Review: The Sisters Mederos by Patrice Sarath


The Sisters Mederos by Patrice Sarath // VBC ReviewThe Sisters Mederos
Patrice Sarath
Published: April 3, 2018 (Angry Robot)
Purchase: Book Depository or Amazon
Review source: copy provided by publisher in exchange for an honest review

Reviewed by: Beth

Rating (out of 5): 3.5 stars

Yvienne Mederos is the eldest sister, Tesara the youngest of the pair, daughters of a successful merchant and his wife. When they are forced into poverty and sent to a “school,” one that teaches them only how to assume jobs as servants, they are both holding on to secrets. Yvienne—that she has sworn to seem revenge on the person responsible for their family’s downfall. Tesara—that she is the one responsible for the sinking of the fleet that ultimately led to the loss of everything they had known before. Can these two sisters, keeping tremendous secrets, work together to regain what they have lost? Or will their separate secrets send them to the grave?

Set in the 1800s, it’s a time of coming-out balls, merchants that can become fabulously wealthy by gambling on the vagaries of shipping, and those who are determined to become wealthy on the backs of others. The Mederos family lives in a large seaside town, one with a port for the fleets that leave regularly. Lots of fabulous homes for the wealthy and everything that goes with that. Little of the town is truly the focus in the book, but the feel for it manages to come through nonetheless. Their home is not the childhood manse they grew up in, but a small humble abode that contains the sisters, their parents, and an uncle.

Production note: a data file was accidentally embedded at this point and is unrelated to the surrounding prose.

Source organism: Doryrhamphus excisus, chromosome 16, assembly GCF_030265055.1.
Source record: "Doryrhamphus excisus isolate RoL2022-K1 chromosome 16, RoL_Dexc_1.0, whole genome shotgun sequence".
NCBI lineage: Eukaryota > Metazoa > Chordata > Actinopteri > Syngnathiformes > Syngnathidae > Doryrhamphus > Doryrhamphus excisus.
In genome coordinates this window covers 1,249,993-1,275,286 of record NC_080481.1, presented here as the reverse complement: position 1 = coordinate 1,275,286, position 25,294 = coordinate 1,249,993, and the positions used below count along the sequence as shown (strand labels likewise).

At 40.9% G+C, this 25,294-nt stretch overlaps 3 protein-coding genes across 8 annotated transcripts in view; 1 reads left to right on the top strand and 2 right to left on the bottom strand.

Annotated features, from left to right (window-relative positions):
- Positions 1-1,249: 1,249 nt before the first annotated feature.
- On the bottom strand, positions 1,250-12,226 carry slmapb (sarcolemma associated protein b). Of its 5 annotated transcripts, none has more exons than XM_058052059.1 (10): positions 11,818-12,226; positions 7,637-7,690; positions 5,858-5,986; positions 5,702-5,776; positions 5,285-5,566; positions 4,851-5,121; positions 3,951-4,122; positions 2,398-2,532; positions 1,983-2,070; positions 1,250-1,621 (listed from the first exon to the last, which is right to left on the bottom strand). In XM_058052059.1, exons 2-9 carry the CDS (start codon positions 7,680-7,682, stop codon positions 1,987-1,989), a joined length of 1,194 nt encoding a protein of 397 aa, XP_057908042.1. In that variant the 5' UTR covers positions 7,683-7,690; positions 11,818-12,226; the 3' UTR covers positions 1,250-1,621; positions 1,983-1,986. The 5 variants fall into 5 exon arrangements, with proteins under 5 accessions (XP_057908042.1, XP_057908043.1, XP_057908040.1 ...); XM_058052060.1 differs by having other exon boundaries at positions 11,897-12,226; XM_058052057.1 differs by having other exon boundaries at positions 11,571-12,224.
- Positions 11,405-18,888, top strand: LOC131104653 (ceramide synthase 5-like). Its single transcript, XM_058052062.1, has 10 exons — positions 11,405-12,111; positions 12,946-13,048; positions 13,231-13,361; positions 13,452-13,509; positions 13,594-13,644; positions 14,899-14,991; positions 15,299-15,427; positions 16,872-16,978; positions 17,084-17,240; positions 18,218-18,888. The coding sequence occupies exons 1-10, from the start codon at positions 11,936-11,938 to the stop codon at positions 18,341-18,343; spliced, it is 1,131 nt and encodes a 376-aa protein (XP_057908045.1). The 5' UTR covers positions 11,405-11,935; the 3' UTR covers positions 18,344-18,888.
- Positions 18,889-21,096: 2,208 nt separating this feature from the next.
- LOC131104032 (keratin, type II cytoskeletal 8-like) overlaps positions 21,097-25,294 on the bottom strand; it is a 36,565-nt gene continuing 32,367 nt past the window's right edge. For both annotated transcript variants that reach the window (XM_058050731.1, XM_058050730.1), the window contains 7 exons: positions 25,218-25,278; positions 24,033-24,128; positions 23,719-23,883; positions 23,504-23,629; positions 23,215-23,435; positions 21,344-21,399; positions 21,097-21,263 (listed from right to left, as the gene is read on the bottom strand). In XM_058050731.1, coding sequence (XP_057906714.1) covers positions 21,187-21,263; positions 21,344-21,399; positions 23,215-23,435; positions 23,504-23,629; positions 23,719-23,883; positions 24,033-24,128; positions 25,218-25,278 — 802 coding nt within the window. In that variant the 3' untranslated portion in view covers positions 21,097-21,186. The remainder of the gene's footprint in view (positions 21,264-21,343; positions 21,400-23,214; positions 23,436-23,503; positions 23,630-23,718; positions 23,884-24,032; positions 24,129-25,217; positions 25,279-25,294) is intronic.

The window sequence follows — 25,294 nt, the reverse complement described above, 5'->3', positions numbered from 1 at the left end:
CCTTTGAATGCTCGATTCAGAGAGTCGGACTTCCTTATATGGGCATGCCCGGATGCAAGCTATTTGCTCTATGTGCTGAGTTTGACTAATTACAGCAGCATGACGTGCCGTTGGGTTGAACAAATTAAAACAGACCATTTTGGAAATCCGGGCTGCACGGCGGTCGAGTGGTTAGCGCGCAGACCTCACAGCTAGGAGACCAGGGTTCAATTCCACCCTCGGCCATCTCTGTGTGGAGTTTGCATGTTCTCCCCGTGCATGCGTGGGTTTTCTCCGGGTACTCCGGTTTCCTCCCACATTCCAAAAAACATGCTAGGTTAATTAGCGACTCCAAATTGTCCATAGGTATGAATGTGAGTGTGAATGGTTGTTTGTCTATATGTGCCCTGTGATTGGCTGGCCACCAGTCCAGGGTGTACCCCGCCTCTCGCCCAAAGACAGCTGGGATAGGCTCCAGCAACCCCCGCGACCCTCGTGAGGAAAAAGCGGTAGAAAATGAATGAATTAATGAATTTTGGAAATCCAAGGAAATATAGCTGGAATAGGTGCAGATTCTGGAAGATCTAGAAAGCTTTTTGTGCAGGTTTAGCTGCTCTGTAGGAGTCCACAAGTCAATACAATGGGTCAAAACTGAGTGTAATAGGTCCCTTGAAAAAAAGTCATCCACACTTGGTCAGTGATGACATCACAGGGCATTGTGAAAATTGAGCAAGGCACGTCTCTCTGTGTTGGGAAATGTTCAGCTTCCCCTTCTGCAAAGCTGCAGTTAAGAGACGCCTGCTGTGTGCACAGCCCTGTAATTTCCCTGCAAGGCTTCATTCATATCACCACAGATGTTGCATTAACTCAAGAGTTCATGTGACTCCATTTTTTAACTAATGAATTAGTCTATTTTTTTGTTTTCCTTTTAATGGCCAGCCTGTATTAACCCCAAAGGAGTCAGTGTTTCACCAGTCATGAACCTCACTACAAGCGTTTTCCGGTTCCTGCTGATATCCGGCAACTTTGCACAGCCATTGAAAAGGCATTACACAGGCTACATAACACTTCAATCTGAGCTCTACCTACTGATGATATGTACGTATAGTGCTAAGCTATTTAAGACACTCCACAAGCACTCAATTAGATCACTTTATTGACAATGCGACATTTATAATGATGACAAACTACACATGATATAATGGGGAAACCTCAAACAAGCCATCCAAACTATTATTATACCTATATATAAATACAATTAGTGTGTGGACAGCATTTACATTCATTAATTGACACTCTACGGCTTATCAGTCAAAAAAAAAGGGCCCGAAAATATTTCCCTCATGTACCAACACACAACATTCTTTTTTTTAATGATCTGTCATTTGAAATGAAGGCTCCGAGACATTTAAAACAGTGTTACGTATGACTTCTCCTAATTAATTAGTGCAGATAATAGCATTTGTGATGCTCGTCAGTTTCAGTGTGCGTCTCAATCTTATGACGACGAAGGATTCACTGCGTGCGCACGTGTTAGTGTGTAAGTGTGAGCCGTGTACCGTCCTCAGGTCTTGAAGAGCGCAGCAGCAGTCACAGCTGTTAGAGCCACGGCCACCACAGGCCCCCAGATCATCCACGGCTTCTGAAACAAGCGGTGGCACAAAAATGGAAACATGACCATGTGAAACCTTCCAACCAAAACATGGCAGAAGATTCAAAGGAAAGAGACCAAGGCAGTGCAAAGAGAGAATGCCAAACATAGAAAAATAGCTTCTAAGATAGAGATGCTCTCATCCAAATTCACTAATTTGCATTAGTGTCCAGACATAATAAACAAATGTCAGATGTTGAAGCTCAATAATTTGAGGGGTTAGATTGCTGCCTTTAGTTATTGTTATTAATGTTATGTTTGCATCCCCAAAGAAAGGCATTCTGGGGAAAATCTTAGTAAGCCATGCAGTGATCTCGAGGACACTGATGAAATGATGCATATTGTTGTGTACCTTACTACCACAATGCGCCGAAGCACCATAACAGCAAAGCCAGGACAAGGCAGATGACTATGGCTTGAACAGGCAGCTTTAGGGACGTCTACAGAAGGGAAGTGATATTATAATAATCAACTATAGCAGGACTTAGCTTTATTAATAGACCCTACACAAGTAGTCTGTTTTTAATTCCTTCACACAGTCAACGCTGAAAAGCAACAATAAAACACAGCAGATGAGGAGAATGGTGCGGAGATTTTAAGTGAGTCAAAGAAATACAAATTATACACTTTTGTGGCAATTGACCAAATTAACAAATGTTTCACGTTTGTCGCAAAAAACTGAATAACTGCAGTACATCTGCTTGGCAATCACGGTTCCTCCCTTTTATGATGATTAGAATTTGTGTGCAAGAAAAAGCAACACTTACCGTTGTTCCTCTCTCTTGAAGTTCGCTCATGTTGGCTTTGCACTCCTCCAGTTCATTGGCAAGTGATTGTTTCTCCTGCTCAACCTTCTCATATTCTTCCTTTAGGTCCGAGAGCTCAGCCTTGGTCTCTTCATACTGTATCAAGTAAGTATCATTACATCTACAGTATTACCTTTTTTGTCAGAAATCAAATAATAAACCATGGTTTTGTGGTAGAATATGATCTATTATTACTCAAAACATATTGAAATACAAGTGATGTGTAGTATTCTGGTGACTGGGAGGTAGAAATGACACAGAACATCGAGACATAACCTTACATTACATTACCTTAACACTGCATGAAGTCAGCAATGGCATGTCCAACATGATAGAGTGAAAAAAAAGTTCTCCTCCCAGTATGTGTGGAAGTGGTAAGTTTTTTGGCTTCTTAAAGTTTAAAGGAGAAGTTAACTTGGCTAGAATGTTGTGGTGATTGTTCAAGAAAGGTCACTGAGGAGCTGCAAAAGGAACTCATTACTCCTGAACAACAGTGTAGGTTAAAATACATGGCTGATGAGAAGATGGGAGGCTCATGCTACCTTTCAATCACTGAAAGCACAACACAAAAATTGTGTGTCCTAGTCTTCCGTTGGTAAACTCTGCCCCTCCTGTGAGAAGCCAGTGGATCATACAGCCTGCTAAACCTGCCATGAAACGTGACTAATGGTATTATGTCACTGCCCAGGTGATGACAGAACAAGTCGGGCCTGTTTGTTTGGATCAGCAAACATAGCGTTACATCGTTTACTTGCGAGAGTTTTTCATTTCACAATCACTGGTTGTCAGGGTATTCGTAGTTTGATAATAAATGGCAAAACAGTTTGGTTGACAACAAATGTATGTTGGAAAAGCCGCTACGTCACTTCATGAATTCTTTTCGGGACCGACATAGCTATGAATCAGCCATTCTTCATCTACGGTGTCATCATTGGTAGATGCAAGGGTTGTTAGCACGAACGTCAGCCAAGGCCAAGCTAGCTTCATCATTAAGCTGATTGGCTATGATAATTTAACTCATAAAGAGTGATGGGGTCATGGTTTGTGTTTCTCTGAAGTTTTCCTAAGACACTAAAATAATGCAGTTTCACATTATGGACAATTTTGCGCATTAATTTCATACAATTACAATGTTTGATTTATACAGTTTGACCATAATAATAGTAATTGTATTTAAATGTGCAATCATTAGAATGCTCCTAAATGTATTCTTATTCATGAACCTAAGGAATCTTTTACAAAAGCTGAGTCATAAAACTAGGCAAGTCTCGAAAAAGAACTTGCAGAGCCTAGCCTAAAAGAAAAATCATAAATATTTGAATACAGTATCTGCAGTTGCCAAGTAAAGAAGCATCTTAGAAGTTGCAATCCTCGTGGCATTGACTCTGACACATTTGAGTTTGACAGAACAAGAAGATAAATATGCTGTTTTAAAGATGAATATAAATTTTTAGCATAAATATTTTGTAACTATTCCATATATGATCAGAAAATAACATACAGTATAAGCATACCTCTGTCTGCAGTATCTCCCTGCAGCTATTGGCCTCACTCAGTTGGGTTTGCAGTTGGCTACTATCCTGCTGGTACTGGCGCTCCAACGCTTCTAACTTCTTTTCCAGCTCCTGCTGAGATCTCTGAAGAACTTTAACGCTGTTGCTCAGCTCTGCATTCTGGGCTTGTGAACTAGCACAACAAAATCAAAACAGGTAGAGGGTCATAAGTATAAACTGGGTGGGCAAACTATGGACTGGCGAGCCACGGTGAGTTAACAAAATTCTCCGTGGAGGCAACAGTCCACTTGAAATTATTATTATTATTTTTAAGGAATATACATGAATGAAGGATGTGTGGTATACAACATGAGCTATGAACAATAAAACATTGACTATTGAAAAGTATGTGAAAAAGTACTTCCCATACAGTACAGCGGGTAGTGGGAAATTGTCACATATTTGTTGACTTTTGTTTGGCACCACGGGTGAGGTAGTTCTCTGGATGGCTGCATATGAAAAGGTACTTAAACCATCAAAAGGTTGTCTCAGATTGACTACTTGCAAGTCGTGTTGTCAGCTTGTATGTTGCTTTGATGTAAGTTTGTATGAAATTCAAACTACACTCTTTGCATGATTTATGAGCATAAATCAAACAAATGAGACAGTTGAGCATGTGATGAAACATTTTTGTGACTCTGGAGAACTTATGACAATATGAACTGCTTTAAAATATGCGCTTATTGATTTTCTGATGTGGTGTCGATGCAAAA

The sisters themselves are very different—both underestimating the other, as sisters often do. Both strong-willed in their own way, and both changed by the situation they find themselves in. I did enjoy them, however I felt nothing but aggravation for the elders in the family. Mother is a harridan who seems to have been so defined by the wealth and privileges they used to enjoy, that she’s become bitter and angry—and treats both of her daughters terribly. Their father is such a vague presence that he may as well not even exist. In some ways, it seems like many of the supposed “adults in the room” are pretty much detestable, while the younger set actually are more human. They have flaws and foibles, but they don’t just come across as hollow, terrible people.

The story itself was entertaining enough. There are all kinds of hijinks that ensue once the girls are recalled from their school—most at the hands of the young ladies, or started by them in one way or another. A few of the happenings seemed a bit convenient, and there are definitely some loose ends when the book finished. A couple of characters that went completely unexplained, some actions that may have future consequences…but the book does have a complete ending, not some sort of cliffhanger. The magic within plays a smallish part in this book, but I have a feeling that it will play a larger part in coming stories. Both sisters come into their own here, and much is realized regarding Tesara’s abilities and how many knew about it when she herself did not.

Overall, The Sisters Mederos is a worthy summer beach-read. I do hold out hope that some of the familial characters will become more likeable in future books, as I got to the point where I just wanted to throw something at some heads. They were just that frustrating. But the sisters, and some of the friends they may have made, redeemed the story somewhat, keeping it enough to be able to enjoy the story after all.

Sexual content: none

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